names I do not now recall. The ob
ject of the conference was to discuss
the situation4in general and to consid
er the advisability of putting out a
ticket in 1906.
Mr. Brunson was not at that con
ference. At that conference it was
decided that it would not be wise to
put out a ticket. It was also decided
that we would attend the conference
during fair week, which had been call
ed, or which we anticipated would be
called by Mr. Brunson and certain
others, and do what we could to keep
them from putting out a ticket.
M1issed the Meeting.
I did attend the fair week confer
ence at which Mr. Brunson urged the
putting out of a ticket. I did oppose
it and it was almost unanimously de
cided (as I recollect it, Mr. Brnuson
being the only one to vote on his side
of the question) not to put out a
So it seems that not only the Je
rome hotel conference, which Mr.
Brunson did not attend, and the fair
week conference, which he did attend.
both decided that it would not be wise
to put out a ticket in 1906.
Such was my view and it was con
curred in by both conferences.
The Jerome hotel conference, which
I attended. and the' only one which I
attended, except the fair week confer
ence, decided not to put out a ticket
and did not decide to put out a ticket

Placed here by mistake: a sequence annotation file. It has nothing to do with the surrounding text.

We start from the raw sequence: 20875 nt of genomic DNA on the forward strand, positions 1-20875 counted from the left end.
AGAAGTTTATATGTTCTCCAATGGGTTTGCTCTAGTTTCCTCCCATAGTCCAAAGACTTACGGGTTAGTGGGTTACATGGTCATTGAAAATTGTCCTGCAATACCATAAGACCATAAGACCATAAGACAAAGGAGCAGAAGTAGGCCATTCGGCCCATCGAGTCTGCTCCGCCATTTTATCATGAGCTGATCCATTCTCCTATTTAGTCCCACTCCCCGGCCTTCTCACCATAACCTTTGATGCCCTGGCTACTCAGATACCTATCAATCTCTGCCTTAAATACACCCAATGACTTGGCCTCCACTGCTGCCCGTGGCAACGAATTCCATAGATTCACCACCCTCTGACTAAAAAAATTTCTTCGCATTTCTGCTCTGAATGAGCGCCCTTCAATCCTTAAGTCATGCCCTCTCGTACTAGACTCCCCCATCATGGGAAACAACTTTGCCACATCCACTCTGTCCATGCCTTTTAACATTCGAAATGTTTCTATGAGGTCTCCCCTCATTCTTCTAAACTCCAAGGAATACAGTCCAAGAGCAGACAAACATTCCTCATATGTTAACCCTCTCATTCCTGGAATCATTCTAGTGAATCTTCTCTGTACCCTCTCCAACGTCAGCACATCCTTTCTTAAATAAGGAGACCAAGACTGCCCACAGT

as claimed by Mr. Brunson.
Such are the facts and I will be
bone out by TDr. Cromer, Mr. TBistow
If Air. Bruuson, or any one else,
can make capital out of the fact that
these conferences agreed with me and i
not with Mr. Brunson, they are wel
come to it.
I acted then, as I have always done,
for what I thought was the best in
terest of the cause of prohibition.
Mr. Brunson's Race. C
Mr. Brunson paid no attention to
the action of these conferences, but,
ran for governor and was defeated
Now, in the last place as to what oc
curred at the fair week conference
with reference to the Law and Order a
In Columbia there had been organ- :
ized a "Law and Order league," for v
the purpose of enforcing law and or-it
der generally, but more especially the S
The Anti-saloon league was not the'n r
in existence, in this State. f:
The Law and Order leagues refer- t:
red to were local organizations. I u
thought they were good organizations a
and ought to be encouraged. and 1
offered a resolution indorsing them. i
I did not 'ffer a resolution 'o the ef- t
fect that "Hero'after a of tih work 0
of the prohibitionists bo done 1hrogh "
the Law and Order lr, ne."
I could not have done this for the
reason that the law and order lea
gues, to which I referred, were pure
ly local organizations. My idea was t
simply to encourage such organiza- D
tions in each county, for the purpose t
of law enforcement.
Not for License.
The statement made, at the very r
last by Mr. Brunson. that I had, a:
few weeks before joined in a meeting,
to put in the field a State ticket, on a:
prohibition-license platform is abso
lutely without foundation. I have
never taken part in any such confer
ence, nor have I ever heard of such a 1'U